We spent the first two-and-a-half years in this house designing the garden and stockpiling material. This is our original plan which is based on paths (in orange) from the house to the various features we intended to build. Thus we could create small gardens one at a time using the paths as the boundary lines. Except for the largest projects like the pond and the driveway, we did the work ourselves — which really means Mark did the construction and hard physical labor and I did the planting. We argued equally about design and control issues.
This is my drawing of the above plan where you can see the names we've given to each area. We named them so we had a way to talk about different areas without getting confused about what or where the other person meant. We continue to use those names for the most part. We still refer to the compost corner though the bins are long gone and it's all planted. We've just never come up with a new name that has stuck!
The front view of the house in 1994 on the day we had the inspection. The lot is one-half acre which is very big for an urban property and was a major factor in our decision to buy. You'll notice the lot goes right down to the street with no sidewalks. That means the city technically owns the first 16 feet of our lot should they ever decide to put in sidewalks. If the house had not been wood siding and able to be painted, that yellow color would have been a deal-breaker.
Summer 2011 after we replaced the bark on the front paths with gravel. The house has been painted twice — in the exact same color: Seal Beach Green. We've added a border the length of the driveway on the left and trees and shrubs along the slope on the right side.
October 2016, a year after we replaced our concrete driveway with pavers, added a boulder retaining wall and stone steps into the Moon Garden.
A closer look at the gravel path across the front of the garden out by the street. This area is mostly Geranium macrorrhizum ground cover and shrubs and trees and requires little maintenance.
The look of this area — aka The Wild Time Border — varies slightly by season with white daffodils in early spring, daylilies in mid-summer and Geraniums all the time.
We used Round-Up to mark out the front paths a long time before we began actual construction.
The pictures above and below clearly show the layout of the area known as the "Moon Garden" with the Yin/Yang Circle in its earliest days. Mark shot these standing on the roof of the house.
The Upper Moon Garden bed in very early Spring carpeted with fallen petals from an old crabapple tree that shades this area.
The new beds in summer 2015 that link the stone steps up from the front door to the Moon Garden
Coming around the curve of the Upper Moon Garden wall and approaching the West Gate garden. Note the obelisk which we brought with us from our former house and garden.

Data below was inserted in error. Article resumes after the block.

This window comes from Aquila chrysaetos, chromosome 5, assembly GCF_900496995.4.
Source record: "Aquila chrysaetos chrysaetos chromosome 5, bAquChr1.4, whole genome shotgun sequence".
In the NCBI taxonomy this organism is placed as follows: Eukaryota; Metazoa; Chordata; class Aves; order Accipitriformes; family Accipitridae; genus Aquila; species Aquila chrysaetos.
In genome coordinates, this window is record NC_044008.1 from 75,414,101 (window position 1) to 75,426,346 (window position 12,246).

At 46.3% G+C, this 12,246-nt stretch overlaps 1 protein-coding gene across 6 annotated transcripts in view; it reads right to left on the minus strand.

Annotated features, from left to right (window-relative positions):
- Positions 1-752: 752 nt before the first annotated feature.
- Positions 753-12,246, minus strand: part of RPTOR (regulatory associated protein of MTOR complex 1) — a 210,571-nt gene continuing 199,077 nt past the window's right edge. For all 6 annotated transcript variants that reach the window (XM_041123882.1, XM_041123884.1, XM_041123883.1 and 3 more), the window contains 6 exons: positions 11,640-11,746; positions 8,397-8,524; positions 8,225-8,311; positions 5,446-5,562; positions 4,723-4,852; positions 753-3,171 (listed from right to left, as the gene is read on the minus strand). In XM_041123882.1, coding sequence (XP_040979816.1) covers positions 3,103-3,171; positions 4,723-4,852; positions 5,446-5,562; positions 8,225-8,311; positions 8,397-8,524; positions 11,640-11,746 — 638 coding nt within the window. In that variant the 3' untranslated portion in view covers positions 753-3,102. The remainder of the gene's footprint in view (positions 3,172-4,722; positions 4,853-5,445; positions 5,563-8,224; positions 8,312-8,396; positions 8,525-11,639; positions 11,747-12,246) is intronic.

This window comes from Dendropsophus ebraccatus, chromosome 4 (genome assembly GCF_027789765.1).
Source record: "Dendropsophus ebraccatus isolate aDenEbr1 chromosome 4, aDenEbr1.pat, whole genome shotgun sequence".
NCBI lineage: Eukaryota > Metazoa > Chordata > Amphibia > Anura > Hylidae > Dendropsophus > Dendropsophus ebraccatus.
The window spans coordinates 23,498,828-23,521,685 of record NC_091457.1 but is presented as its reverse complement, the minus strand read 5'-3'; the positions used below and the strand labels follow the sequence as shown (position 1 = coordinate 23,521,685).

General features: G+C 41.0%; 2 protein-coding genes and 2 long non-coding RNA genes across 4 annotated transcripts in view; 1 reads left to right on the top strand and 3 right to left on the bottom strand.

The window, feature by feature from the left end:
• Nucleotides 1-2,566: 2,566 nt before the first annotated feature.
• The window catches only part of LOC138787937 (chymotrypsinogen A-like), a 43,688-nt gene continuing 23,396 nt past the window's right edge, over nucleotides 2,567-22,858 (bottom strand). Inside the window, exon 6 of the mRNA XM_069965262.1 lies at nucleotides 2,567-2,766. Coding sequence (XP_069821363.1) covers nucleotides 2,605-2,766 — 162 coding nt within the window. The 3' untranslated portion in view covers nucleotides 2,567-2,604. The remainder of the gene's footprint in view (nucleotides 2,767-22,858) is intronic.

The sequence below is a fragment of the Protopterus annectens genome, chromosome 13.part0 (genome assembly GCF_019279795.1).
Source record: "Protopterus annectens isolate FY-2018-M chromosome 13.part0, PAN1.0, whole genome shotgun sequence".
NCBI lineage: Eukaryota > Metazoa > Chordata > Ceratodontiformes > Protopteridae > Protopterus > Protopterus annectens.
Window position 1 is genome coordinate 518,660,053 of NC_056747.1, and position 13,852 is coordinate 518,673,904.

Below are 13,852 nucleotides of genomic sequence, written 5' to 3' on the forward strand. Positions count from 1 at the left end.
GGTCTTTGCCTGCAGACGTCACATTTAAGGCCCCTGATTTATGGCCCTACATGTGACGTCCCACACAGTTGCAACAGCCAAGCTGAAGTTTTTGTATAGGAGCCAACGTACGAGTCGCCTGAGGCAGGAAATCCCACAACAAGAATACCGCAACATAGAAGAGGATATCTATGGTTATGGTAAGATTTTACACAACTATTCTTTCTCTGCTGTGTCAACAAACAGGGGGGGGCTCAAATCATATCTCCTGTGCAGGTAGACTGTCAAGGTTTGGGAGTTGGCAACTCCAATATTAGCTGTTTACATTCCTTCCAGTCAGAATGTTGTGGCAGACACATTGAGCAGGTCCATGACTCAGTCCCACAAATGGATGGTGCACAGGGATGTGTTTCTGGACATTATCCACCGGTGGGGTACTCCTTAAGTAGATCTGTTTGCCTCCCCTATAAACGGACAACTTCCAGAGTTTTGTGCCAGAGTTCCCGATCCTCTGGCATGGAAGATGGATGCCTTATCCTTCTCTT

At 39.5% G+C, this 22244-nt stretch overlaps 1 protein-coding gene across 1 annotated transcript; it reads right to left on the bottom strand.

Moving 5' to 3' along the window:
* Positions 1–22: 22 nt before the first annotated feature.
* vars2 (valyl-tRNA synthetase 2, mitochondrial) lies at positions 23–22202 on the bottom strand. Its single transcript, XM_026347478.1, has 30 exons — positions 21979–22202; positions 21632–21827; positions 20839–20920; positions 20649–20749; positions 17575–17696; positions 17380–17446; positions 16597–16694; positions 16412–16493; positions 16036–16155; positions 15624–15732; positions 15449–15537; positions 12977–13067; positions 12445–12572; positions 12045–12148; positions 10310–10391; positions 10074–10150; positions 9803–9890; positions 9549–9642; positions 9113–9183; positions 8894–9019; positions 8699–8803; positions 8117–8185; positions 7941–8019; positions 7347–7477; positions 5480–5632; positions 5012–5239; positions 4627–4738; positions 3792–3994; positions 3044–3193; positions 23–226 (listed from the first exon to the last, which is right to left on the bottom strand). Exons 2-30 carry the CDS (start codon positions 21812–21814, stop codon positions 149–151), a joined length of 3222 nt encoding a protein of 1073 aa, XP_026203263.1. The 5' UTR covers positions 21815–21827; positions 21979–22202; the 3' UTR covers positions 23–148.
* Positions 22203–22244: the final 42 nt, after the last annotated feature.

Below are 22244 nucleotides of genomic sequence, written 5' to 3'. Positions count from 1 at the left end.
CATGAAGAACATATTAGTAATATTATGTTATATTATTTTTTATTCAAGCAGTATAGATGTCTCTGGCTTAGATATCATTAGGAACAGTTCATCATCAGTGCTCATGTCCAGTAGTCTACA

As we built the garden, we moved tools and materials from place to place. This is the West Gate area when it was the materials yard. Note the large stepping stones that took a Bobcat to be put into place as well as the stone grouping next to the fence.
A stone path with gravel edges is in place along with baby Epimediums and branches of an exsisting Burning Bush half on our side of the fence and half on our neighbor's side.
When Mark regraded this area as part of a project to help control rainwater runoff, I had to move all the plants which explains their small size.
The Epimediums all filled in. The rocks are Argillite, a highly compacted sedimentary rock, and not petrified wood despite its looks.
The view toward the street (before the regrading next to the house)
The Tea House is the focal point of this garden and so we've never decided if we want to add the gate that has given the area its name.
The opposite side of the house has a structure which gives this space its name: The East Gate. There's a sloped gravel path so we can get a wheel barrow into the back gardens and the gate panels open wide enough to get modest equipment through the area.
This space is on the side of the house with only a couple of high windows so you don't see this work yard from inside. Mark built the gate and set up this area in 2014. He recently told me to start looking for ideas for a permanent potting bench to replace the old door on sawhorses on the right of the image below. This is where we pile debris to take to the city drop off site where they will shred and compost garden waste. It's also where we store our ceramic pots for the winter and all the bags of pine needles I've been collecting from friends and neighbors to use to refresh the garden paths next spring.
Remember this picture that I posted not long ago showing how Mark had beautifully refreshed and redefined our dry stream? The bare area in the foreground is the spot where the black bags are piled above.
The Traffic Island garden came about when the city added these planting beds as a means of slowing down drivers. It's worked fairly well on our street and gave me a nice sunny space to play with.
It has been replanted and changed constantly over the years, most often because the plants out here grow too well and get so big they begin to obscure the sign as well as oncoming traffic. Most recently I changed the summer planting to perennials: Alliums, Calamintha nepeta ssp. nepeta and Geranium Rozanne. But Tulips have been a big success and have returned in this location because it is gritty and dry in the summer, just like the areas where they originated.